Is iPhone 3.0 Push Instant?

Discussion in 'iPhone' started by Clete2, May 31, 2009.

  1. Clete2 macrumors 65816

    Clete2

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    USA
    #1
    I read here:
    http://arstechnica.com/apple/news/2...ceo-on-iphone-chat-app-push-notifications.ars

    That iPhone push is only "manual, 15 minutes, 30 minutes, or 60 minutes" -- just like fetch. Is this true? Or is it instant?

     
  2. scootaru macrumors 6502

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    Nov 7, 2008
    Location:
    Columbus, OH
    #2
    you forgot to include the default setting for push notifications...Push. The options you quoted are alternatives in case you don't want to get notified so often. I don't have the 3.0 beta. I'm just going off of how I interpretted the statement.
     
  3. admanimal macrumors 68040

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    Apr 22, 2005
    #3
    There is an option to turn Push on and off. There is also a separate set of options for Fetch, which are every 15 minutes, every 30 minutes, Hourly, or Manually.
     
  4. thelordnyax macrumors regular

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    Feb 18, 2008
    #4
    with the AP News app beta with push, they push was instant

    Push is isntant (that's what push is...Push!), not fetch
     
  5. Phatzer macrumors regular

    Phatzer

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    Nov 3, 2007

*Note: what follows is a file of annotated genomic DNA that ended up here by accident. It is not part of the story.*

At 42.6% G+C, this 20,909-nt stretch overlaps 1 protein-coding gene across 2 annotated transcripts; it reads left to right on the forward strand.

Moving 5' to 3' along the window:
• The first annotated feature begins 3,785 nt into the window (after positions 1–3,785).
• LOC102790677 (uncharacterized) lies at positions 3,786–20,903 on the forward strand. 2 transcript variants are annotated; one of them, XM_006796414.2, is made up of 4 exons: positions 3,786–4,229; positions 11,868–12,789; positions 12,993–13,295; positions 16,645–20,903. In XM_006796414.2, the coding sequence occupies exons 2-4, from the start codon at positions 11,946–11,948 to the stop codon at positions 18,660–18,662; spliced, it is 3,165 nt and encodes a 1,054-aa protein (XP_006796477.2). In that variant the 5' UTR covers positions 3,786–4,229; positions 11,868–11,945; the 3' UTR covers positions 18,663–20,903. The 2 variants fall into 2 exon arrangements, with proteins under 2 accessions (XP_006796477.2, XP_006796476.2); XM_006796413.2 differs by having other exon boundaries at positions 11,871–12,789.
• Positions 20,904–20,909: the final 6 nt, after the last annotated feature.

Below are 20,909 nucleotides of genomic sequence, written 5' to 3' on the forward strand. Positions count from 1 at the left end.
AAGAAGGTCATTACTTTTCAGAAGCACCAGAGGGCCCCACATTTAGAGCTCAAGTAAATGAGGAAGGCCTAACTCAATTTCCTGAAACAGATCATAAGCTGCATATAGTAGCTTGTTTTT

#5
    You may find a slight delay, but nothing that's really worth worrying about.
     
  6. retroneo macrumors 6502a

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    #6
    I don't think it's instant enough to do a VoIP app yet.
     
  7. jimf123 macrumors member

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    Jun 9, 2008
    #7
    So do we know if it is quick enough to use a messenger app (when one of them supports Push) to replace SMS's between two iPhone users? Would the alerts appear as quickly as the text message would have done?
     
  8. mikey2004 macrumors regular

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    Belfast, Norn Iron
    #8
    I have my hotmail account set up on my iphone 3.0 and get an email on the phone before I would be notified on msn messenger on the computer.
     
  9. Masquerade macrumors 6502a

    Masquerade

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    May 16, 2007
    #9

    how you know that? the ap message got some timestamp from the source? (you know what is the delay from the source)

    More, over, a push is a fetch, theres no magic on it - the client only mantain a talk with the server to
    decide a minimun sleep frequency over and over again.
     
  10. jjprusk macrumors member

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    Jul 20, 2007
    #10
    Actually this isn't true. There are two cases of "push" - part of the M$ Exchange protocol know as DirectPush and IMAP IDLE. In the case of DirectPush when a message arrives in your server inbox, a packet (I believe its UDP,but don't remember the specifics) is sent to your phone from the server which causes the phone to perform a "sync"). Note that many server now support DirectPush (Kerio, Scalix, Communigate, Zimbra,...) so you can run a good mail server on Linux and not have to run the Windoze junk.

    In the case of IMAP IDLE, there is a persistent TCP connection between the server and the phone and the equivalent of a "wakeup" is sent from the server to the phone which again causes a scan of the mailbox. In this case there is a TCP keep alive message periodically sent between phone and server, but it is to keep the TCP connection alive.